It’s hard to explain to non-bridge players how much the game means to some of us. It’s not just a pastime; it’s a grand passion. Janet de Botton summed it up well when someone asked her if she really loved the game. ‘I don’t love it,’ she replied, ‘I’m in love with it.’ Ask any bridge fanatic: it seduces us, it consumes us, it makes our pulses quicken. In fact, it’s better than romantic love because the excitement never wanes. As another friend put it: ‘I’ve often thought about bridge during sex, but I’ve never thought about sex during bridge.’
You’d think that after many decades of playing, world-class players would begin to feel weary of bridge; after all, haven’t they seen most types of hand before? Not a bit of it: every new hand is a fresh challenge, and former deals are remembered as fondly as if they happened yesterday. The world-famous Geir Helgemo, for instance, was recently reminiscing about a hand which he played back in 1988 at the age of 18, representing Norway against Sweden in his first European Junior Championship. Look at the beautiful simplicity of his solution to the problem:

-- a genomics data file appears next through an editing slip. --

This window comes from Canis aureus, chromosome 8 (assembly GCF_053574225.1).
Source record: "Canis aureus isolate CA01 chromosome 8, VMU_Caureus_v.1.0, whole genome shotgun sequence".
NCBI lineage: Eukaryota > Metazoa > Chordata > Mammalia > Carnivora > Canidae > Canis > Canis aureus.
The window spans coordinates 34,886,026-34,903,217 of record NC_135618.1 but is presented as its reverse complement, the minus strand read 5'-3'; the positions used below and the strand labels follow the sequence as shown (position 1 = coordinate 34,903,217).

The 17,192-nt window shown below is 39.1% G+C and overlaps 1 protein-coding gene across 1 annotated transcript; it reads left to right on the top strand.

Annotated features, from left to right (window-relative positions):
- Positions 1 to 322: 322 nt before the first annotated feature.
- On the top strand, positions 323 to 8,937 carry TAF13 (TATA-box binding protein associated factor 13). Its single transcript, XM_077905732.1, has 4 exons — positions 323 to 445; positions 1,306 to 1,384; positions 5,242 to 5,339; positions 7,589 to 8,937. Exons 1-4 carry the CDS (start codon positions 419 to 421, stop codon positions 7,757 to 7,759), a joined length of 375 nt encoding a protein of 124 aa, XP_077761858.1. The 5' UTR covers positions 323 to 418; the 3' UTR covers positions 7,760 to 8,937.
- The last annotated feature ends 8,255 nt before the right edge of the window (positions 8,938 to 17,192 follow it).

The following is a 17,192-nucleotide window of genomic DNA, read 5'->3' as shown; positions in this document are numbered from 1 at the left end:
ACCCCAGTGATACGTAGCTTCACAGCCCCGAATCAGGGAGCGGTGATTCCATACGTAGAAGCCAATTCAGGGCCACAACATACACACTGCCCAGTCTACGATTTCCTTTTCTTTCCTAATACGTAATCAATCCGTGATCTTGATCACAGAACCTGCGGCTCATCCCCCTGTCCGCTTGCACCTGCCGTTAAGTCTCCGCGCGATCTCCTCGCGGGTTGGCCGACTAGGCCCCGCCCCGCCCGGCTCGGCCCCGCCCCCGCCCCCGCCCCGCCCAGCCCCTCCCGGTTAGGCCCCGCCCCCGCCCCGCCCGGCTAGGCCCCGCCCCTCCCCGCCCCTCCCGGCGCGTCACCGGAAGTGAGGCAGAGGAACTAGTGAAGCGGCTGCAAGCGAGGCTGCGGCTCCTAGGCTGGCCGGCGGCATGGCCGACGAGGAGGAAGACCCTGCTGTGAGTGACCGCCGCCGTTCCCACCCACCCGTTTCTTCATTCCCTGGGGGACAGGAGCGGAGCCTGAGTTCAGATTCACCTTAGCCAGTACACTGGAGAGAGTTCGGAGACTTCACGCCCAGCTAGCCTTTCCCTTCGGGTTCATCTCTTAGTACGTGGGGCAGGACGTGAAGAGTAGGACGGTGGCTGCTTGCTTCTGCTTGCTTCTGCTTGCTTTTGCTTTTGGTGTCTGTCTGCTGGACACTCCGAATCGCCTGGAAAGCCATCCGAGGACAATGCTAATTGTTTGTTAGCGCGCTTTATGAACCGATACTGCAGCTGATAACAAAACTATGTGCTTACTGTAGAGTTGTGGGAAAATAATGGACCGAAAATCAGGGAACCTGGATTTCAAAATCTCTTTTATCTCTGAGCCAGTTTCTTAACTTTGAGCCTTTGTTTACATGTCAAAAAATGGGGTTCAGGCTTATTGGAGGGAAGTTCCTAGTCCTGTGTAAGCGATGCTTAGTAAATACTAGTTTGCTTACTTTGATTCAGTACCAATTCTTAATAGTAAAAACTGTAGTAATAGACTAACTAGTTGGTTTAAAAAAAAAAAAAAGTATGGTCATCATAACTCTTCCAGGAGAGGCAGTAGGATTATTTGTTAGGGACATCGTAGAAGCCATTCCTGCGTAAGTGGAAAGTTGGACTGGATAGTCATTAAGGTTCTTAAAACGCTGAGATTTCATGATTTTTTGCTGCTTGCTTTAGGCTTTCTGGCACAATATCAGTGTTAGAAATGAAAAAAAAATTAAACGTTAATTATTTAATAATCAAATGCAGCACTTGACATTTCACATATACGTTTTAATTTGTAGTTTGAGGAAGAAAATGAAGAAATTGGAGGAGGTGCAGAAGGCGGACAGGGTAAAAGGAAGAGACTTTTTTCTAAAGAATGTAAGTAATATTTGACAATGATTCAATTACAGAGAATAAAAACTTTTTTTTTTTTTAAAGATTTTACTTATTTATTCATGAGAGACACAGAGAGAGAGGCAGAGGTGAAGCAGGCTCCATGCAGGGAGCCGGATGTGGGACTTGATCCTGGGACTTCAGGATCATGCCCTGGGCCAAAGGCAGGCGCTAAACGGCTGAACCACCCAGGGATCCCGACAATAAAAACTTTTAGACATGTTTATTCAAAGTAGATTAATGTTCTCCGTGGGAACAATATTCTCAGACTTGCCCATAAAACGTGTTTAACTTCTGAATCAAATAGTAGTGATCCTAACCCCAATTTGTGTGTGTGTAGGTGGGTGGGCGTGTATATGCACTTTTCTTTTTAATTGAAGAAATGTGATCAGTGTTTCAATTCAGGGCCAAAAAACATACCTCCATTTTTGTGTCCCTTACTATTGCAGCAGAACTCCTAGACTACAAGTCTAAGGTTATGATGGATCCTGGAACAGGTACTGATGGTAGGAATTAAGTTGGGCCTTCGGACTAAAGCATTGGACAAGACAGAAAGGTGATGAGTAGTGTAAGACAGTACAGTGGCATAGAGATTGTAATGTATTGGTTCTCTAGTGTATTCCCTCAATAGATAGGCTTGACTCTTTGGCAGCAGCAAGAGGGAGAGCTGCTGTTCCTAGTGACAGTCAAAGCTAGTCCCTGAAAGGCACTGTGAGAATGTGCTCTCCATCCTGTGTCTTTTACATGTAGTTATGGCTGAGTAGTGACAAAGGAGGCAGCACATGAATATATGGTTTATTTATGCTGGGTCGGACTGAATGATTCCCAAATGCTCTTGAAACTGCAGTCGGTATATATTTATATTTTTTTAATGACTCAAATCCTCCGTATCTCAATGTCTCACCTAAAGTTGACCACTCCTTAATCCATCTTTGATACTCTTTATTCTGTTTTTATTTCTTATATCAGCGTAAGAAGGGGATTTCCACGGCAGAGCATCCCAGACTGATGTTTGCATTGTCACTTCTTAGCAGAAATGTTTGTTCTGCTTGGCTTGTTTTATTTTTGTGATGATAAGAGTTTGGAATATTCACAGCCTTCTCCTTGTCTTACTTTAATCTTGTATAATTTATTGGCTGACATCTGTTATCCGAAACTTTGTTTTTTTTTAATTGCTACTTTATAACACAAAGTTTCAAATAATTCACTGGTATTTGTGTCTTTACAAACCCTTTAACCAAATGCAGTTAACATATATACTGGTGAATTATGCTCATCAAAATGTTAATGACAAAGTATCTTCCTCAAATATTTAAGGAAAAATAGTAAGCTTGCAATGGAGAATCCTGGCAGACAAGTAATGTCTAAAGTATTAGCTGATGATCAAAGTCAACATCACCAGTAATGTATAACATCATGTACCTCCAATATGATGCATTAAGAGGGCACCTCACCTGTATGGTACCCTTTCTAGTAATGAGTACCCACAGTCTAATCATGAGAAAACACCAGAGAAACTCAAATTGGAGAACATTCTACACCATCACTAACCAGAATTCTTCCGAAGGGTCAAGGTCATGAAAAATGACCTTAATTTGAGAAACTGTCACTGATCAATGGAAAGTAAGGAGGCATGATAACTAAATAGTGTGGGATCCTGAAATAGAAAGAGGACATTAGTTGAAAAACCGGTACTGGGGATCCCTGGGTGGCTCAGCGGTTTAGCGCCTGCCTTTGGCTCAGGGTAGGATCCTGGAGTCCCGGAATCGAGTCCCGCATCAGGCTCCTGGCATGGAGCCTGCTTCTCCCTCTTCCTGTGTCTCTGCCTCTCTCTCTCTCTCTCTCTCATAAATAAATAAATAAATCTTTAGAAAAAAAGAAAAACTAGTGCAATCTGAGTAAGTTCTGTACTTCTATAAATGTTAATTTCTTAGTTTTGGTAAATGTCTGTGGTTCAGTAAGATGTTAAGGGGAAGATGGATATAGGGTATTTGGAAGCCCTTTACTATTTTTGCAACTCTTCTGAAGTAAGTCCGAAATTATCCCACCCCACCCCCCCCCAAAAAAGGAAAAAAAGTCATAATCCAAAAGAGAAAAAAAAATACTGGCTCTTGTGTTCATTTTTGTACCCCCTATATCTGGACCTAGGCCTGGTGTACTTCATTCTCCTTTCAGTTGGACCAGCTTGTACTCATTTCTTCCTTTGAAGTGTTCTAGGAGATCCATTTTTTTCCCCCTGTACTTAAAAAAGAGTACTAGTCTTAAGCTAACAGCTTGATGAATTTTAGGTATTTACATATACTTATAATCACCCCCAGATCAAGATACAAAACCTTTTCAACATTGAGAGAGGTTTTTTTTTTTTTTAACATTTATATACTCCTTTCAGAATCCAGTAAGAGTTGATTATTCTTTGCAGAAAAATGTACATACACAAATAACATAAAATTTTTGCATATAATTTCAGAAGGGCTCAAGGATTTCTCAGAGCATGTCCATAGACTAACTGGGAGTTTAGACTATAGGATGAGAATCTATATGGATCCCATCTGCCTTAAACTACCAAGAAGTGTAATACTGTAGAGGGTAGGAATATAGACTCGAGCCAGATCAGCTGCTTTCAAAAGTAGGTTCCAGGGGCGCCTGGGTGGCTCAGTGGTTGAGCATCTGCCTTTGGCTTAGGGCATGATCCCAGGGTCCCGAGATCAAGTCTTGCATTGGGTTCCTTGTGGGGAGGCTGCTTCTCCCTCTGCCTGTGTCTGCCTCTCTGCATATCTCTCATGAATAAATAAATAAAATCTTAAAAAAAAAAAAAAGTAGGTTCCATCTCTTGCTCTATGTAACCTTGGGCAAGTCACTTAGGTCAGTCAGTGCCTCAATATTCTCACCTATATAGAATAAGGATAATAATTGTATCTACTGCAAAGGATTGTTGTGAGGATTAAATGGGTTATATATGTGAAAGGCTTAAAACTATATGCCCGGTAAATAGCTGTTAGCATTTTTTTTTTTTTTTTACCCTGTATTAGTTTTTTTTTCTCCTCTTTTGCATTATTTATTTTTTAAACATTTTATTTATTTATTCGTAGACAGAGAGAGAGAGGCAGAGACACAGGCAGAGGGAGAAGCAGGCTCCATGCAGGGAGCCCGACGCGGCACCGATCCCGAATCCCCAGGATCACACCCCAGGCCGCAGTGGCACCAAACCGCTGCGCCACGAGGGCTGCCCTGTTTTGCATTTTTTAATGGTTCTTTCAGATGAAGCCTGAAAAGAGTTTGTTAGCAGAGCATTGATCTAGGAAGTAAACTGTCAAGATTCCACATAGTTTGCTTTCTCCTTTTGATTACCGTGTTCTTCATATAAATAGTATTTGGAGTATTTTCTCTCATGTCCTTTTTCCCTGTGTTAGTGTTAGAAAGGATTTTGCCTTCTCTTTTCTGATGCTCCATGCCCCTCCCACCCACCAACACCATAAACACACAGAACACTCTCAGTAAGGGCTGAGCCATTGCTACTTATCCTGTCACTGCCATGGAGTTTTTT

North, Helgemo’s partner, bid 4NT to give Helgemo (South) a choice of minor suits, and Helgemo obviously bid clubs. West led the ♠A, which Helgemo ruffed. Next, he ruffed a heart to hand, and ran the ♦8 to East’s ♦K. West returned a spade, ruffed in dummy, and now Helgemo had to find a way to draw trumps without allowing the defence to score any spade tricks. His solution? He led the ♣9 from dummy, and ran it to West’s ♣K (it wouldn’t have helped if East had covered with the ♣J, as Helgemo would put up the ♣Q, promoting his ♣10).